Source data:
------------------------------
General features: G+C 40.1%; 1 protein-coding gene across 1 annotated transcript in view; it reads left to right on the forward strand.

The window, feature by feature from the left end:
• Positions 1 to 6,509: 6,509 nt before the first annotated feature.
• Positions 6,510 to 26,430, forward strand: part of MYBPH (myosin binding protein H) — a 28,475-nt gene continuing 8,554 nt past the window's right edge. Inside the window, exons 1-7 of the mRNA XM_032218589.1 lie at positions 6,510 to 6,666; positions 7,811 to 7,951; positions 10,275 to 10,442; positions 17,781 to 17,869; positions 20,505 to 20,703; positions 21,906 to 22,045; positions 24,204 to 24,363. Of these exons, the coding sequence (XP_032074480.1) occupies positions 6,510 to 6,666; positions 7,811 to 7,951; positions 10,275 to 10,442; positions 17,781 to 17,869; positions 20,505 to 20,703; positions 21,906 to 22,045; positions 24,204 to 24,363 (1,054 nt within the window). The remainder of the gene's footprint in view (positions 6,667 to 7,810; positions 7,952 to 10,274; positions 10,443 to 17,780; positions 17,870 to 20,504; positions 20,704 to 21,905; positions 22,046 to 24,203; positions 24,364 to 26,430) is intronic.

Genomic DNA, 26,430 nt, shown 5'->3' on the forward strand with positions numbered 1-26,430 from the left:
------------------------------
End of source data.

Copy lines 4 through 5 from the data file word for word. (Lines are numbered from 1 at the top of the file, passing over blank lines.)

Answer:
• Positions 6,510 to 26,430, forward strand: part of MYBPH (myosin binding protein H) — a 28,475-nt gene continuing 8,554 nt past the window's right edge. Inside the window, exons 1-7 of the mRNA XM_032218589.1 lie at positions 6,510 to 6,666; positions 7,811 to 7,951; positions 10,275 to 10,442; positions 17,781 to 17,869; positions 20,505 to 20,703; positions 21,906 to 22,045; positions 24,204 to 24,363. Of these exons, the coding sequence (XP_032074480.1) occupies positions 6,510 to 6,666; positions 7,811 to 7,951; positions 10,275 to 10,442; positions 17,781 to 17,869; positions 20,505 to 20,703; positions 21,906 to 22,045; positions 24,204 to 24,363 (1,054 nt within the window). The remainder of the gene's footprint in view (positions 6,667 to 7,810; positions 7,952 to 10,274; positions 10,443 to 17,780; positions 17,870 to 20,504; positions 20,704 to 21,905; positions 22,046 to 24,203; positions 24,364 to 26,430) is intronic.

Genomic DNA, 26,430 nt, shown 5'->3' on the forward strand with positions numbered 1-26,430 from the left: